First to come is the original footage from each of the cams:

Further on, in part two, Christian draws our attention to gamma curves elaboration made by Sekonic Data Transfer software, and continues to analyze the footage above.

After grading the footage in Resolve 11, he has got the following results:

In the third, final, part, you’ll find the analysis and conclusions, which are again so detailed it’s hard to even summarize them. But as far as comparisons go, they usually have a winner, which is not hard to predict in this case – it's the FS7:

SONY FS7 seems to be a very solid camera, able to deliver in a wide variety of situations. Its codec is highly efficient and a native 2000 ISO sensor and ND filters can be very helpful in many shooting environments, allowing the videomaker/cinematographer to have more than one option when dealing with shutter/aperture/lens choices.
Canon C300, despite being almost 3 year old now was a worthy competitor and its image is still a real standard setter in the business. Because of its codec and lack of a real log recording, we can state C300 kinda underperformed overall compared to Sony FS7.

Regarding the a7s Christian writes that, though it’s on an entirely different level, is capable of producing great footage if handled properly, and may work as an excellent b-roll camera.

Here are the links to each of the parts:

Part 1

Part 2

Part 3


mLUT by MotionVFX available now!
Posted by Szymon Masiak
November 26, 2014, at 3:17 PM

Look-up tables are widely used by professionals in biggest cinematic productions. These matrixes of data provide a way to grade your footage in a very precise way without loosing the fluency of the workflow at the same time. We created this set of 30 LUTs inspired by the most famous movies to take your grading to a higher level - it's called mLUT.

By using our mLUT you can now give a truly cinematic colorization to your shots and make them look just as awesome as the grandest motion pictures. We picked the films that were known for their perfect grading and created a product that will let you put some life in your flat shots within a few clicks. Our mLUTs are very flexible and universal, they will work in any software supporting look-up tables. You can use them with footage from any camera, the gradings will still look amazing and you can customize and adjust them with ease. If you always wanted something more in grading of your footage, mLUT is the answer. For just 49$ you can create a professional look for every shot you take.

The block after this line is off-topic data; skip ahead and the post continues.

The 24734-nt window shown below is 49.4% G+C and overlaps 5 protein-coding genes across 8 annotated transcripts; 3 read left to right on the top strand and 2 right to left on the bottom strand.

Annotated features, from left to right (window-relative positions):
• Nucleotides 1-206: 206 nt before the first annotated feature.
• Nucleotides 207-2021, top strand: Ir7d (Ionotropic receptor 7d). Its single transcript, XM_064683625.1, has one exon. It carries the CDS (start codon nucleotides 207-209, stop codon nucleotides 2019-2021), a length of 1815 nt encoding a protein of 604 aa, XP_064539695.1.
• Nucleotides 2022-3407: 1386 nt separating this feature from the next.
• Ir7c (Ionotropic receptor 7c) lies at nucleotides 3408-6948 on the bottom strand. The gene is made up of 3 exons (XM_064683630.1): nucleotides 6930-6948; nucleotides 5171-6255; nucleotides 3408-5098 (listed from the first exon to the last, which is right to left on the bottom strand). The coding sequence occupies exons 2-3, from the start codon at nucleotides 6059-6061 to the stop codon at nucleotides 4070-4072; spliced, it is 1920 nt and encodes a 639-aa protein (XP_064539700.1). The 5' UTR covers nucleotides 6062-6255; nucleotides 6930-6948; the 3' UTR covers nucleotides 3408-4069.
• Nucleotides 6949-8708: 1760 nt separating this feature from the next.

Check out what you can do with mLUT watching the following tutorial:



Dramatic documentary series "Chicagoland" shot on a Canon EOS C300!
Posted by Michal, motionVFX Team
November 20, 2014, at 3:26 AM

Even though 4K is a hot topic right now in the industry, many filmmakers still prefer to shoot in Full HD and this shouldn't be surprising because most projects don't require such high resolutions and also the workflow is a bit simpler, so you can work faster. This is also probably why Mark Benjamin relied on EOS C300 cameras while shooting a challenging dramatic documentary series called "Chicagoland". It is an eight-part unscripted CNN series examining public safety and education and Mark wanted to achieve a cinematic look, but what was also important was to work on hardware offering high mobility and light weight. The documentary series explores how politics and policy meet in the lives of real people to generate change and innovation in social policy, education and public safety on the local level, as well as to meet national and local challenges. Executive producer Mark Benjamin said that they wanted to shoot with the C300 because it gave them a small form factor and user-friendliness, he also revealed that the goal was to go with a "one-man-band" concept of filmmaking.

Mark explained:

"The idea of making minimally invasive, observational documentaries makes it hard to use a crew, which can get in the way. That’s why we work under a framework of ‘no lights, no sticks, no crew.’ The grapefruit size and the curved edges of the Canon EOS C300 camera make it the perfect tool for a one-man-band. We shot more than 300 days – over 1,500 hours – to make eight one-hour episodes. We needed a camera that felt good in our hands for 12-hour shooting days, and the Canon EOS C300 was it."

“You can’t be using a big camera when you’re jumping in and out of police cars at a moment’s notice or running around a high school,” noted first DP Daniel B. Levin. “You also need to be as inconspicuous as possible when you’re at Cook County Jail or filming important politicians at city hall. The Canon EOS C300 camera was able to adapt to any situation. Obviously, when you’re doing cinema vérité people know you’re there, but a camera that enables you to move freely throughout a room without disturbing what’s going on – and ease into a trusting relationship with the people there – is a major asset.”